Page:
The Disinterested Government
An Interpretation of China’s Economic Success in the Reform Era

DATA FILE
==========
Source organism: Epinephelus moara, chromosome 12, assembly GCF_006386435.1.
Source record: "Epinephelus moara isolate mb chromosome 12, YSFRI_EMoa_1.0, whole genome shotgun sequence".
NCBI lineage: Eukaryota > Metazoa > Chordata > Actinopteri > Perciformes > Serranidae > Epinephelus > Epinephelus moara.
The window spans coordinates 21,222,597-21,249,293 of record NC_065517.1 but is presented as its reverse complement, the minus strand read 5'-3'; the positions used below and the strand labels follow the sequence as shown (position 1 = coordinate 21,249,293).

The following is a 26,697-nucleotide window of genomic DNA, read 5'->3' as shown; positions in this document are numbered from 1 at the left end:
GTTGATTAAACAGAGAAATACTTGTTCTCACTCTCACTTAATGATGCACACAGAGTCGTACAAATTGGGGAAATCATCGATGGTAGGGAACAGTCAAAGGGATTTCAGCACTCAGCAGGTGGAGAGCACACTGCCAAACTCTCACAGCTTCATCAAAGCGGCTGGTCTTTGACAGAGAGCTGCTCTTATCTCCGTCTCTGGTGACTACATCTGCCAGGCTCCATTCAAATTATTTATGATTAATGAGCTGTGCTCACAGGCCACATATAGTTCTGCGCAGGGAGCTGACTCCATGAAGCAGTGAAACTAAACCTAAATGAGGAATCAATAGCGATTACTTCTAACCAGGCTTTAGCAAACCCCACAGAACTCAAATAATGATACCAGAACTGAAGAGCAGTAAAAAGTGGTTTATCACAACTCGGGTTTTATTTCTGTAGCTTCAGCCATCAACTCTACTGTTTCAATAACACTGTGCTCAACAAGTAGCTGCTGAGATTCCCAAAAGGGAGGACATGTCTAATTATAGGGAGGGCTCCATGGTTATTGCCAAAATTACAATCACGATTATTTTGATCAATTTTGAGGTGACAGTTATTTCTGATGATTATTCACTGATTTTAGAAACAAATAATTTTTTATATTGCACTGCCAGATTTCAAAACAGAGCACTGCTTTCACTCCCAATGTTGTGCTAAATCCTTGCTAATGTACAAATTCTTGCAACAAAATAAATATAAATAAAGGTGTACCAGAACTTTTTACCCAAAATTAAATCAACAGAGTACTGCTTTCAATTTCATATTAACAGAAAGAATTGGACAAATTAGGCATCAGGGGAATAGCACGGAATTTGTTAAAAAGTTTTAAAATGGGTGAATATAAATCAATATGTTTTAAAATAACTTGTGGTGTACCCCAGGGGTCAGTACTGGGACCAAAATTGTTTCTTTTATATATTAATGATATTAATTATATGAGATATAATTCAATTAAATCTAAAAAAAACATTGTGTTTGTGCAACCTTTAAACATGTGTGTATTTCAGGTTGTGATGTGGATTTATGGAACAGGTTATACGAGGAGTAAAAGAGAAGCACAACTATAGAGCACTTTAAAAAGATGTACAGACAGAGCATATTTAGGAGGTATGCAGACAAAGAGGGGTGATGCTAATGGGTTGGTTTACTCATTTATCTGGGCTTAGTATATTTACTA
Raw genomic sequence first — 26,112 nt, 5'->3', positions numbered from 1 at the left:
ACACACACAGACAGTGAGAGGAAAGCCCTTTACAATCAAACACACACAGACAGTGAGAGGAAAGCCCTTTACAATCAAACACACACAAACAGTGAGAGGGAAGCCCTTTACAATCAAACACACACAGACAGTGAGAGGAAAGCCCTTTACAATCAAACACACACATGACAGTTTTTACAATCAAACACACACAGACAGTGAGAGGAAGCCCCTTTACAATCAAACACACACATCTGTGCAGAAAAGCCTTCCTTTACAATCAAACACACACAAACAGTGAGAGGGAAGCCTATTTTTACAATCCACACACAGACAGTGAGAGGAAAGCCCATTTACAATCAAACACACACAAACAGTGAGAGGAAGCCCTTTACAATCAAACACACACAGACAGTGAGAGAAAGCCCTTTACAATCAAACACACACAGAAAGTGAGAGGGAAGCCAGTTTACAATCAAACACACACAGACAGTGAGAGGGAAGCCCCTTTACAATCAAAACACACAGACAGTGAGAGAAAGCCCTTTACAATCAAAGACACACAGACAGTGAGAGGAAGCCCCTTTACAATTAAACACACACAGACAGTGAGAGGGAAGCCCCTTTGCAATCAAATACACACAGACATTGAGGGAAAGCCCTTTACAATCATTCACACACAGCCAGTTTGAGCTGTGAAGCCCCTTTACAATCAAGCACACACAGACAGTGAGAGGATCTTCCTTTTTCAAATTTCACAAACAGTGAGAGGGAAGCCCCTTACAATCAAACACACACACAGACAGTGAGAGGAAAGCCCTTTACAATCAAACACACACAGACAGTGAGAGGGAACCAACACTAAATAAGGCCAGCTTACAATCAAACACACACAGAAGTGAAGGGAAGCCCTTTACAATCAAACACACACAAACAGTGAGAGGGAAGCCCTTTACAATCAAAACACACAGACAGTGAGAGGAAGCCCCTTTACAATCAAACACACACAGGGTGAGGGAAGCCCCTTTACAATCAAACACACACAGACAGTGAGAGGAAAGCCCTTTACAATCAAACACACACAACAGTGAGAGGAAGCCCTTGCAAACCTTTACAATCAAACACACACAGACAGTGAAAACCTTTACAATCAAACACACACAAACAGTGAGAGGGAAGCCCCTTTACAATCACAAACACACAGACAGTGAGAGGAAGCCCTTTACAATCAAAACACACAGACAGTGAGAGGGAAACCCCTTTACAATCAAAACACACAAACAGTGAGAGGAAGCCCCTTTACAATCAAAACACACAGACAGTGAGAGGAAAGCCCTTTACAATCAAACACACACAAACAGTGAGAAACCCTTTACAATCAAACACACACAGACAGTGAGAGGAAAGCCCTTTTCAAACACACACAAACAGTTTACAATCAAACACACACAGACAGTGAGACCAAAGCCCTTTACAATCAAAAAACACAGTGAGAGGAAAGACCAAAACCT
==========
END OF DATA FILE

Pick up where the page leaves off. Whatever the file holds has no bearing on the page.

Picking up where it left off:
In the last 30 years, China has achieved high economic growth and successfully transformed its economy from a planned economy to a market-based system. The country, to a large extent, has attained success through the recommendations proposed by standard economic theory. However, the role of political economy has been omitted from the literature: how did China adopt the right economic policies and the appropriate road to reform? This paper attempts to answer this question. The central assumption of the paper is that China achieved success because the Chinese government has been a disinterested party, i.e., a government that does not favour any particular sections of the population and prioritizes the long-term welfare of the whole society. In this paper, we first define and analyse the concept of disinterested governments, and then proceed to provide several examples to demonstrate that China has been characterized by a disinterested government. Based on a theoretical model, we also discuss the reasons of the Chinese government becoming a disinterested government.